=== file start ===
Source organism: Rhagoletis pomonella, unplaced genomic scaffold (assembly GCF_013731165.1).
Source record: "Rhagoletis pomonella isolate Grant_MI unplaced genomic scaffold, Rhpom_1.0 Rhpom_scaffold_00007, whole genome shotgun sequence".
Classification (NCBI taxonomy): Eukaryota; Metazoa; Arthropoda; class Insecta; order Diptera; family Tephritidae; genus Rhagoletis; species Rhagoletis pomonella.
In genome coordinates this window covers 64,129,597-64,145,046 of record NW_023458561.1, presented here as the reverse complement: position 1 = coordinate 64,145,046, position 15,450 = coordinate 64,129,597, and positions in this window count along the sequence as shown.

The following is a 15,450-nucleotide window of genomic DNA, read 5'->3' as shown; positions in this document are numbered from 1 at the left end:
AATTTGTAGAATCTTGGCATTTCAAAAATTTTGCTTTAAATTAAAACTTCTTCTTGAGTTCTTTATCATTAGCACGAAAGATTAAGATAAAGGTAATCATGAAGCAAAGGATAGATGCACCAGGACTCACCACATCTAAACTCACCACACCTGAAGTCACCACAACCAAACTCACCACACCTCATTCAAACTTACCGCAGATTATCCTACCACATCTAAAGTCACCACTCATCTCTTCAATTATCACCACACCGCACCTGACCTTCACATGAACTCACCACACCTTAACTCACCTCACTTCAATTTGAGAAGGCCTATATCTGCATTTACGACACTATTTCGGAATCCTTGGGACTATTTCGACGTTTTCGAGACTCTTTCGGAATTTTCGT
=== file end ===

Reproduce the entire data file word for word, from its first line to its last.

Source organism: Rhagoletis pomonella, unplaced genomic scaffold (assembly GCF_013731165.1).
Source record: "Rhagoletis pomonella isolate Grant_MI unplaced genomic scaffold, Rhpom_1.0 Rhpom_scaffold_00007, whole genome shotgun sequence".
Classification (NCBI taxonomy): Eukaryota; Metazoa; Arthropoda; class Insecta; order Diptera; family Tephritidae; genus Rhagoletis; species Rhagoletis pomonella.
In genome coordinates this window covers 64,129,597-64,145,046 of record NW_023458561.1, presented here as the reverse complement: position 1 = coordinate 64,145,046, position 15,450 = coordinate 64,129,597, and positions in this window count along the sequence as shown.

The following is a 15,450-nucleotide window of genomic DNA, read 5'->3' as shown; positions in this document are numbered from 1 at the left end:
AATTTGTAGAATCTTGGCATTTCAAAAATTTTGCTTTAAATTAAAACTTCTTCTTGAGTTCTTTATCATTAGCACGAAAGATTAAGATAAAGGTAATCATGAAGCAAAGGATAGATGCACCAGGACTCACCACATCTAAACTCACCACACCTGAAGTCACCACAACCAAACTCACCACACCTCATTCAAACTTACCGCAGATTATCCTACCACATCTAAAGTCACCACTCATCTCTTCAATTATCACCACACCGCACCTGACCTTCACATGAACTCACCACACCTTAACTCACCTCACTTCAATTTGAGAAGGCCTATATCTGCATTTACGACACTATTTCGGAATCCTTGGGACTATTTCGACGTTTTCGAGACTCTTTCGGAATTTTCGT